The future of natural gas use in power generation is uncertain
Gürcan Gülen, Ph.D.,
Research Scientist/Senior Energy Economist
Center for Energy Economics
Shale gas producers have been “too successful,” supplying too much gas before demand could catch up. Power generation offers the largest potential for creating new demand for gas as it has done in recent years. Yet, there are large uncertainties. The new administration will not pursue federal environmental regulations such as the Clean Power Plan, which may delay the retirement of many coal plants. States are passing new laws and regulations to save coal and nuclear plants at risk of early retirement. Many states are strengthening their renewables targets, which is helped by the declining cost of these technologies. Electricity markets and utilities are adjusting to an environment of low prices with increasing deployment of new technologies not only on the supply side but also on the demand side (e.g., rooftop solar, demand response, storage). Our modeling of some of these uncertainties suggest a wide range of gas burn in 2030 (~6 tcf). The talk will focus on power sector trends that create large uncertainties for gas burn.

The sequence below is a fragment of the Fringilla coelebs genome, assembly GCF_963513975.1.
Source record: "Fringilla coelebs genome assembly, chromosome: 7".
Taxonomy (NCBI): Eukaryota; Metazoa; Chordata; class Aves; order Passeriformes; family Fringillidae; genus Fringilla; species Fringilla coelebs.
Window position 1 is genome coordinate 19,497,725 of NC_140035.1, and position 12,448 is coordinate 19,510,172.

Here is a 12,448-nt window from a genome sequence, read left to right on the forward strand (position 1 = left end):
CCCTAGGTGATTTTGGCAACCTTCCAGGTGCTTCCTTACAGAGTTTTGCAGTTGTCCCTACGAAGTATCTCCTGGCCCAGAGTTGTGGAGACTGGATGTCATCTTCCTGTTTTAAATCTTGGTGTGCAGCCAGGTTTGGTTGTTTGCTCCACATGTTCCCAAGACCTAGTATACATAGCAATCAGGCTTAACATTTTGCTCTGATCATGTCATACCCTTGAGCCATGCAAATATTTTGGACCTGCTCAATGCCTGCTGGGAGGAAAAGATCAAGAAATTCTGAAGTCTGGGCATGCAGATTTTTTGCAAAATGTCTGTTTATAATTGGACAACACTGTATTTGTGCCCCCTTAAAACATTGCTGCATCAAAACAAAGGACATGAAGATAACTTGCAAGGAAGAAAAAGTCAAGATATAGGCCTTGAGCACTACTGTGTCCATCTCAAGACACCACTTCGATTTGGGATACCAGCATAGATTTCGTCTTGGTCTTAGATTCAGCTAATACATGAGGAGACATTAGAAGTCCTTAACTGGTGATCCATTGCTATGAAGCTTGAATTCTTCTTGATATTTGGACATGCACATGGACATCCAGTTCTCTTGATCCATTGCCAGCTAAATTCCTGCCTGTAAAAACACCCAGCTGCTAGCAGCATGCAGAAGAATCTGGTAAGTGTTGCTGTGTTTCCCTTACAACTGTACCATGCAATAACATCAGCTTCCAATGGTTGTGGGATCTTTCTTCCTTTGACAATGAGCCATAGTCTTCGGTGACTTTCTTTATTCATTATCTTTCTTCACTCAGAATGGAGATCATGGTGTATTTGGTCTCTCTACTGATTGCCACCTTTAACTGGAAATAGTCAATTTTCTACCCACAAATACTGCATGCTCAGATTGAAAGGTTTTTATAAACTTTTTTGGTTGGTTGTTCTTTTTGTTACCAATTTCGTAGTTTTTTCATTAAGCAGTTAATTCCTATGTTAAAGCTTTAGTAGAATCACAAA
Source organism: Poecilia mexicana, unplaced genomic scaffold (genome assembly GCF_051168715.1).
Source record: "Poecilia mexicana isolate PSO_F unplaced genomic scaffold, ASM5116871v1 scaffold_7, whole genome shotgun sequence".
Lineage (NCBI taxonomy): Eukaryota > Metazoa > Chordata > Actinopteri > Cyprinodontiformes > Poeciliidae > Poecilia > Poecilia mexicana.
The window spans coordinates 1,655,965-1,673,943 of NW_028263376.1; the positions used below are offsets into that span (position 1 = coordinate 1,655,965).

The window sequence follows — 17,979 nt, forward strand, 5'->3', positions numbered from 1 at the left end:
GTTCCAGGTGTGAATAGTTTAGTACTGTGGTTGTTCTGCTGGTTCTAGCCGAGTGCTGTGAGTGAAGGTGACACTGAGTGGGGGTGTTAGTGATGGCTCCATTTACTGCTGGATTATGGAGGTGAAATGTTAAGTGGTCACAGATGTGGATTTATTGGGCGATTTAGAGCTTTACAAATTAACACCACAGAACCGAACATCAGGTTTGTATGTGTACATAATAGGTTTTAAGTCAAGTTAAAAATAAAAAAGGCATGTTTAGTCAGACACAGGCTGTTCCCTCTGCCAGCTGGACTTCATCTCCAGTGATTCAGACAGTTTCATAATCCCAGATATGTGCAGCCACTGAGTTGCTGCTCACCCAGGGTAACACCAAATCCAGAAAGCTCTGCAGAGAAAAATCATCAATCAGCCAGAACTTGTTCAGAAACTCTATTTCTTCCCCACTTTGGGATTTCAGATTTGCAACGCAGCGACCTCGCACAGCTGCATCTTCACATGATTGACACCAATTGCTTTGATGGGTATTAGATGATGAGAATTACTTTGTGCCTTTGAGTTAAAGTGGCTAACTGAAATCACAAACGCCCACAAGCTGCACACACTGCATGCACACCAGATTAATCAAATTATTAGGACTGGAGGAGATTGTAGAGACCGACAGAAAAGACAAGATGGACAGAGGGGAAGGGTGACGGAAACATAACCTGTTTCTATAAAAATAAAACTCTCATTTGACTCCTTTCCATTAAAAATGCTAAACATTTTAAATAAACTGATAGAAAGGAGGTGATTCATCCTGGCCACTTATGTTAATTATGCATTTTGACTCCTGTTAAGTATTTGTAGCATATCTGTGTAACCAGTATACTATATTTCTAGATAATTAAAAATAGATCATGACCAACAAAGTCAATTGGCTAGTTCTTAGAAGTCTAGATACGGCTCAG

About the Author:
Gürcan Gülen is an energy economist with 20+ years of global experience across oil, gas, and electric power value chains. He has been with the Bureau’s Center for Energy Economics since 2005. He has been involved in Bureau’s shale resource assessment research, and has been leading the electric power sector research at CEE.